|© SKepecs 2013|
Madison Ballet artistic director W. Earle Smith took a big, bold risk with his all-new steampunk rock n’ roll production of Dracula. It paid off, in spades. Not that the ballet I saw Friday night (Mar. 8) in Overture’s Capitol Theater was perfect. There were minor glitches, a few slips and wobbles, and in several spots the choreography still needed work. But for a spanking-new show straight out of the box, Dracula was pretty damn good.
Successful story ballets tell the tale without sacrificing dance on the altar of drama. If you were unfamiliar with Bram Stoker’s 1897 Victorican Gothic horror story, on which Smith’s ballet was based, and if you overlooked the program notes, you might have been a little lost. But Smith did his research. The periodization was done to a turn. The keys to the plot were all in plain sight. And dance prevailed – Dracula’s a ballet, not a play.
The dancing itself didn't carry all the weight. It was good, and occasionally excellent. Smith’s choreography was articulate and bright, with a huge kinesthetic feel and an inventive vocabulary that’s part contemporary, part neoclassical, part rock n’ roll, part bat. But it was the total package that told the tale – the flow of movement partnered with smart production design and a sparkling score.
Jen Trieloff’s set, constructed from aluminum trusses, scaffolding and platforms adorned with with astrolabes and gears, simultaneously evoked rock concerts and the Industrial Revolution, during which the story is set. Overexposed, sepia-toned projections in keeping with the late nineteenth century birth of moving pictures suggested the scene changes; steam engines and horse-drawn carriages marked Jonathan Harker’s trip to Transylvaina; ships’ portholes and billowing waves accompanied Dracula’s voyage to England; bat shadows flickered across a full moon that hovered appropriately above the vampire bite scenes. Karen Brown-Larimore’s savvy steampunk costuming – Django Unchained meets Moulin Rouge burlesque – similarly cinched Victorian past to rock n’ roll present.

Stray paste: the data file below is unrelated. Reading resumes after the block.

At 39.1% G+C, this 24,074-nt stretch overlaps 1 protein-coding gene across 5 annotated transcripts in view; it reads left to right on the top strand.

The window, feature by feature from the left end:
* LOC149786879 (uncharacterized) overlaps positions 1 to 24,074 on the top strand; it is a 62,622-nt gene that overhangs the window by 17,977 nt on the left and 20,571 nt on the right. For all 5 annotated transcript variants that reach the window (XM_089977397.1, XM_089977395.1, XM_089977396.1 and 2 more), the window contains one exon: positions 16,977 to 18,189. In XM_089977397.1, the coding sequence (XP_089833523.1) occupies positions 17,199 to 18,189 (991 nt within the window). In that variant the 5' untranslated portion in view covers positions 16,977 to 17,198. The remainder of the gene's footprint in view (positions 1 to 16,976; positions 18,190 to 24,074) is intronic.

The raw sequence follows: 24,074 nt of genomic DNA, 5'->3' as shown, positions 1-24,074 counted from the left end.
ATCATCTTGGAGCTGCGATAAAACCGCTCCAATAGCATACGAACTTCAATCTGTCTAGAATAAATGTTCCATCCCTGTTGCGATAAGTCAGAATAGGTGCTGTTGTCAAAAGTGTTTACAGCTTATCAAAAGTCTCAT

Composer / keyboardist Michael Massey’s robust score, played by his seven-man band on a platform high above the stage, is ballet music as surely as Tchiakovsky’s Nutcracker – but hey, it’s rock n’ roll. The themes that accompanied the principal characters – synth-heavy and rhythmic for Dracula, melodic and violin-driven for the virtuous and pure Mina Murray – played a part in driving the plot.
Smith didn’t shy away from the psychosexual implications of Stoker’s novel, written in light of Sigmund Freud’s then-emerging body of work on hysteria and repression. Vampires are notoriously bisexual, and Smith shows Dracula caressing Harker seductively; Lucy, turned into a vampire, bestows a lascivious kiss on Mina’s lips. In Stoker’s story the lunatic Renfield, a nod to Freud’s early work on schizophrenia, eats small critters to absorb their powers. Smith’s Renfield, the very proficient James Stevko, who’s got a flair for comedy (he was Quince the carpenter in the company’s 2011 Midsummer Night’s Dream), does a loony little crotch-grabbing, insect-eating dance, cut to perfection with clean, pure ballet.